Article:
Chocolate of the Day
Milk Chocolate with Sea Salted Roasted Almonds (bar)
Weight: 2.12 oz. (60 g.) in total bar
Calories: 350 calories in 1 bar
Cost: 699 ISK ($4.82 USD) for 1 bar (exchange rate 145 ISK = 1 USD)
Purchased from: Kr (store) in Vik, Iceland
Welcome to Day #4 of Chocolate and Almonds Theme Week.
Today's Milk Chocolate with Sea Salted Roasted Almonds (bar) was from Omnom Chocolate (Reykjavik, Iceland).
Aroma notes for this sweet, creamy chocolate included: milk chocolate, butter cream, nuts (lightly salted almonds).
This 45% milk chocolate was a skillful meld of textural, flavor and geographic-source opposites: 1.) buttery smooth and nut-crunchy; 2.) faintly tart sweet fruit (sweet orange, berry) grounded a bit by richer chocolate; and 3.) sweet and salty.
Iceland has fine dairy products (skyr (think yogurt), butter, and sheep and cow milk/cream)--often the case for countries located far from the Equatorial belt* where cacao grows.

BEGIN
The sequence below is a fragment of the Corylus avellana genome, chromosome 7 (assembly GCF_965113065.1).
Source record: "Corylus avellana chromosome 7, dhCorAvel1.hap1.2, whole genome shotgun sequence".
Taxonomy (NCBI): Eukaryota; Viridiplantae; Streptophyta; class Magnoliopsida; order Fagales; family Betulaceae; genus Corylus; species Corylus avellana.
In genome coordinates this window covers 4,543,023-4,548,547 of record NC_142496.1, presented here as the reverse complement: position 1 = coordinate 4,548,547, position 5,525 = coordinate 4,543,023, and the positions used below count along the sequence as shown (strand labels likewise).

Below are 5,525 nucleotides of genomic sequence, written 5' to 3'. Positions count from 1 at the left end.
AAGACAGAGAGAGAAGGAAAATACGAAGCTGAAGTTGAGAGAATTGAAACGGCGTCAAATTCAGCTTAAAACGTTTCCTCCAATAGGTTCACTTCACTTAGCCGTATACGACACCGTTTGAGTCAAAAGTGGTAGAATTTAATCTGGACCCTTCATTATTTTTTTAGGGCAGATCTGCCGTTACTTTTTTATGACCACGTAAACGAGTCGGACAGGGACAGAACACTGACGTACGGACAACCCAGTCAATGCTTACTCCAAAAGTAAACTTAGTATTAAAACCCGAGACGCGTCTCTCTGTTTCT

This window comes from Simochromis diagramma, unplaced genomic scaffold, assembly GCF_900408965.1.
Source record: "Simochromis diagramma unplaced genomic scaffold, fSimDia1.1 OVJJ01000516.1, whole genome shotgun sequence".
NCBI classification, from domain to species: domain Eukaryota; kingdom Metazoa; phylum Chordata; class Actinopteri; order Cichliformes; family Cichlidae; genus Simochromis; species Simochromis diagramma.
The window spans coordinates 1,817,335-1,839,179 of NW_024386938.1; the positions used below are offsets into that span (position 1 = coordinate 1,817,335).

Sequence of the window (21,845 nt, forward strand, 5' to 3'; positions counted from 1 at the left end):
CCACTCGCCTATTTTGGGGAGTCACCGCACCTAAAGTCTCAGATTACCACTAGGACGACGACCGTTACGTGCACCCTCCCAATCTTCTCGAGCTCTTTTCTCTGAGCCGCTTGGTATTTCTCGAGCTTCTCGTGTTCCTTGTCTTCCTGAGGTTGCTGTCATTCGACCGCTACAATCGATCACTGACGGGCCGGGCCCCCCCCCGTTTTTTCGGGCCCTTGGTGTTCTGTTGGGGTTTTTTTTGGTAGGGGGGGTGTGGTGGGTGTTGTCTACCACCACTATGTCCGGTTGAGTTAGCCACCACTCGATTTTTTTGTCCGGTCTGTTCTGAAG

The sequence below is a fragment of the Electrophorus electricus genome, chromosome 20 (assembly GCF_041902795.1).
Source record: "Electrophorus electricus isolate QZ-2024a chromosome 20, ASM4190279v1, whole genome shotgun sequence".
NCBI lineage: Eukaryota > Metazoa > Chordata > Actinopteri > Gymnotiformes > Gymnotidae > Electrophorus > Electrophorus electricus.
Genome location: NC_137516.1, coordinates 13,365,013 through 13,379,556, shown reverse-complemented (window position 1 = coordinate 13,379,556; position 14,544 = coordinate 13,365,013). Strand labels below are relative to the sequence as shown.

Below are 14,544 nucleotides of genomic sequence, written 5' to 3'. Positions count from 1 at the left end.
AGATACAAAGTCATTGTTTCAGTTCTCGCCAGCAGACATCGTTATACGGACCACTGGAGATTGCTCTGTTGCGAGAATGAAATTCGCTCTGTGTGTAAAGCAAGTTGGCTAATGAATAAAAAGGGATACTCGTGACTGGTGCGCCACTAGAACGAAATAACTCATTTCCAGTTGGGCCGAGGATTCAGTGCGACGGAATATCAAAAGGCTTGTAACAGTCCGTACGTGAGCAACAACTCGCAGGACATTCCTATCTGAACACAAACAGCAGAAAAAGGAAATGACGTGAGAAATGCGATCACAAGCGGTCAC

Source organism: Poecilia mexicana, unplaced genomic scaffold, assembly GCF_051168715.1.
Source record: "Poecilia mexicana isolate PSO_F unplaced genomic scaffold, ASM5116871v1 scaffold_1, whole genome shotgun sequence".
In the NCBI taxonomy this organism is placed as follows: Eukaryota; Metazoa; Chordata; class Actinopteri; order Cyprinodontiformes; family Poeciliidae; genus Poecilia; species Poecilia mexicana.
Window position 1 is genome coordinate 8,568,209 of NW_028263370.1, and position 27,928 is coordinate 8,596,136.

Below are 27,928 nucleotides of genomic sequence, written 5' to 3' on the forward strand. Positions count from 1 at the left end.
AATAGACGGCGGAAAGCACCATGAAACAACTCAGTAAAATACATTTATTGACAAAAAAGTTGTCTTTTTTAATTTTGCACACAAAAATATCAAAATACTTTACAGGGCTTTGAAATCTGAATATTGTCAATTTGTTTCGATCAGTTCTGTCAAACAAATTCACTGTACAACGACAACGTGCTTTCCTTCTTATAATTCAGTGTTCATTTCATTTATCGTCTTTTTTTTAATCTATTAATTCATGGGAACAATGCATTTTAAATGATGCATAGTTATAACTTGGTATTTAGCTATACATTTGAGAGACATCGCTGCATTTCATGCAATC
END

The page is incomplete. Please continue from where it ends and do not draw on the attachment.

The judicious use of sea salt (just enough to be addictive) reminded me of the saltworks in Iceland. And the salt helped balance the sugar content in this 45% cocoa solids (i.e. relatively higher sugar %) chocolate.
A generous helping of chopped (sea salted) almonds from Mediterranean climate(s) added crunchy texture and helped mellow and tie these elements all together.
This milk chocolate was a bit sweet for me, but this fact (observation) did not stop me from "tasting" a whole bar. Warning: don't eat wonderfully rich, sweet and salty bars like this if you're overly hungry.
Ingredients: Milk chocolate (Organic cane sugar, organic cocoa butter, Icelandic whole milk powder, organic cocoa beans from Madagascar, emulsifier (sunflower lecithin), almonds, sea salt.
Allergen-related information: "Designed and made in Iceland, in a facility that handles nuts, dairy, gluten and sesame seeds..."
*Cacao trees typically grow in warm/temperate rain forest areas (often in coastal areas or great river valleys)--in a geographic "belt" approximately 20 degrees above and/or below the Equator.
It is possible to grow cacao a few degrees north or south of this limit (e.g. in Hawaii) if you're near the sea/water--that helps moderate temperature extremes. In these cases, the cacao will often adapt with a higher seed (cacao bean) fat (cocoa butter) content, just as we might wear a jacket in cooler weather.